For the first time, cameras have documented wild jaguars with cubs in an oil palm plantation in Colombia, a conservation organization announced today. This is significant for conservationists who hope to protect the wild cats' populations because it indicates jaguars are willing to enter the plantations, which can break up their natural habitat.
The wild cat conservation organization Panthera set up hidden cameras, called camera traps, in an oil palm plantation in Colombia's Magdalena River valley. They ended up capturing photos of two male jaguars and a female jaguar with cubs, as well as a video of a male jaguar. [ Big Cats: Photos Reveal Elusive Jaguars ]
The plantation is adjacent to a protected area with some natural habitat, according to a news release issued by Panthera. This is a good sign for the organization's goal of creating a corridor that links core jaguar populations within the cats' range from Mexico to Argentina. Linking the populations is important for conservation, because it prevents populations from becoming isolated and inbred.
"Given the extensive amount of jaguar habitat overtaken by oil palm plantations in Colombia, we hope that certain plantations can be part of the Jaguar Corridor, enabling jaguars to reach areas with little or no human disturbances," Esteban Payan, director of Panthera's Northern South America Jaguar Program, said in a statement.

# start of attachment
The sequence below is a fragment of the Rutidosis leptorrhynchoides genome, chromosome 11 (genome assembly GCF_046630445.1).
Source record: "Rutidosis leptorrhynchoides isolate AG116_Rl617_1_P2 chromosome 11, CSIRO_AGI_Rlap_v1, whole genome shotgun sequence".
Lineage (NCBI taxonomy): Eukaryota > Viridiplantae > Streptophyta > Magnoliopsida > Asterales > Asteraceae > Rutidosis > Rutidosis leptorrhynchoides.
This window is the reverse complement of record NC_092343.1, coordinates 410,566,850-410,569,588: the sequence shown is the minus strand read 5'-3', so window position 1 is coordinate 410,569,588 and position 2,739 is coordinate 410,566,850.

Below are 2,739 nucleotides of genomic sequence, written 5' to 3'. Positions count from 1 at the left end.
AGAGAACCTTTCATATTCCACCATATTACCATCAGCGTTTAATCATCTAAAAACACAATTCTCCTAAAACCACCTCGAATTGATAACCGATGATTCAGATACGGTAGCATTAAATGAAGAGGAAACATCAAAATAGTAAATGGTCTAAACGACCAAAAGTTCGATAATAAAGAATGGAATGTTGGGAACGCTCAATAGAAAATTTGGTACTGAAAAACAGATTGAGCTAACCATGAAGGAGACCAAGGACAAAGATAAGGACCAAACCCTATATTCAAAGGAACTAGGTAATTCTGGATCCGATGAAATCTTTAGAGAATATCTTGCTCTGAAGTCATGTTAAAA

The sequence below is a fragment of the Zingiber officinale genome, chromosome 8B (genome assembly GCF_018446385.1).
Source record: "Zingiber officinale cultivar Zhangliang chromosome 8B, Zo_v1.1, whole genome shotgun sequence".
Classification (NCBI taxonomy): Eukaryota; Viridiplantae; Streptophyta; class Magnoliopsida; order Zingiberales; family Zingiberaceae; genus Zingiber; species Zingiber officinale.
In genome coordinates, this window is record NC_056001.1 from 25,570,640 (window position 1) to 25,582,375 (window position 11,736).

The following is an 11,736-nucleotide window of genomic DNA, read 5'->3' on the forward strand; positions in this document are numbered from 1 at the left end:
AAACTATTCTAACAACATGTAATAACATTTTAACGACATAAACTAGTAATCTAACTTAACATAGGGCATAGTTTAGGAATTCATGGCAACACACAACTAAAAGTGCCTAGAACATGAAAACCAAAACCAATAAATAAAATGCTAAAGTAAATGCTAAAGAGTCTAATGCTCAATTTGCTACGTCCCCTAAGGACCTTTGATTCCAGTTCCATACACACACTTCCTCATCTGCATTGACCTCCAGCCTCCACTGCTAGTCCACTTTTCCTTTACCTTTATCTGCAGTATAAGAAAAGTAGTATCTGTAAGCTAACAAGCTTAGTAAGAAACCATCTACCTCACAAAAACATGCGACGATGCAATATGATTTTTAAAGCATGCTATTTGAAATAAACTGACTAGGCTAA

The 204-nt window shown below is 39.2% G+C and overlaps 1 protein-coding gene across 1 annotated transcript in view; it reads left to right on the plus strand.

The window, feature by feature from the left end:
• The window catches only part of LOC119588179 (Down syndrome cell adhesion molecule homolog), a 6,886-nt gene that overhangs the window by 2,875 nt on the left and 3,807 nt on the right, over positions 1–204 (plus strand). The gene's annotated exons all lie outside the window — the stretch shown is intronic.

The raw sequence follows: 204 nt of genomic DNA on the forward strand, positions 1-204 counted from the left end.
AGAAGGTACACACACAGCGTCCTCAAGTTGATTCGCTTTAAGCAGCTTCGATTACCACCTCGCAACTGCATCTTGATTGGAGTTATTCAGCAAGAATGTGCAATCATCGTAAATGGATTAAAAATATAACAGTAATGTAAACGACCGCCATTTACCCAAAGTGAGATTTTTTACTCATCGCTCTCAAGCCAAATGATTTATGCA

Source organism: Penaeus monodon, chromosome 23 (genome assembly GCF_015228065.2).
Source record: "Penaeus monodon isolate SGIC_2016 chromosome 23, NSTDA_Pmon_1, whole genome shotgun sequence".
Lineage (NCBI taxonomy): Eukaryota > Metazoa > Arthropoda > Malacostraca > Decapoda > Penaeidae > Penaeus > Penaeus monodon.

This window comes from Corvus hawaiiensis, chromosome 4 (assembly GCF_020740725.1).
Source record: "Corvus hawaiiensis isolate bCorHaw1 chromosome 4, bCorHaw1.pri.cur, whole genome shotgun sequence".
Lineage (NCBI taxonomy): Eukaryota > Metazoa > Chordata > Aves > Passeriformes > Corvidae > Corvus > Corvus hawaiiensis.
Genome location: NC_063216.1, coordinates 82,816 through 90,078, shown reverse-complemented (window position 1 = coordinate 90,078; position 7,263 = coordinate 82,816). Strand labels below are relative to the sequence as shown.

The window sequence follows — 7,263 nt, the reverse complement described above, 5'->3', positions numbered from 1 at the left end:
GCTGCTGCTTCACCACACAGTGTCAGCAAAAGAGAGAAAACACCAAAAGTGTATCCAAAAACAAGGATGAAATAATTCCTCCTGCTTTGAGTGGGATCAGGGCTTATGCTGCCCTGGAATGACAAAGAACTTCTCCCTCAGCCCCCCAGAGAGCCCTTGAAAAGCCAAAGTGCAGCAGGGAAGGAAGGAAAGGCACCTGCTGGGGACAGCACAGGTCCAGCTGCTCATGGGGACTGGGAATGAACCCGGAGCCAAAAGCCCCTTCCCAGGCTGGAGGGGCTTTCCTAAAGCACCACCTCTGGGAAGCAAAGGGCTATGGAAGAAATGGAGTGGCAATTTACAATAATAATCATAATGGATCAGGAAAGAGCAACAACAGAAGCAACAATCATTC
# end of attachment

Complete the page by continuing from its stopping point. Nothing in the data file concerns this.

It was already known that jaguars can move across human-dominated landscapes through forests along river or stream banks, or using road underpasses. But these photos and video are the first photographic proof that jaguars entered oil palm developments in this region, said Payan of Panthera (www.panthera.org).
Oil palm produces a vegetable oil that is used in a variety of products, including food, cosmetics and biofuels. It is a rapidly expanding crop in equatorial regions. To create the plantations to grow it, large tracts of forest are cleared.
In Indonesia, tigers appear to avoid the plantations, which become barriers restricting their gene flow and, as a result, the health of their populations, according to Panthera.
"Our data suggest that plantations can be part of a landscape mosaic that jaguars will use. But careful planning that avoids large-scale replacement of forest with huge palm oil areas will be essential if we want to avoid the kind of isolation that tigers now suffer," Howard Quigley, executive director of Panthera's Jaguar Program, said in a statement.
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Camera traps can use a heat sensor, which, when tripped by an animal, activates a camera. This system has been used to document jaguars and other animals living in Ecuadorian forest as well.
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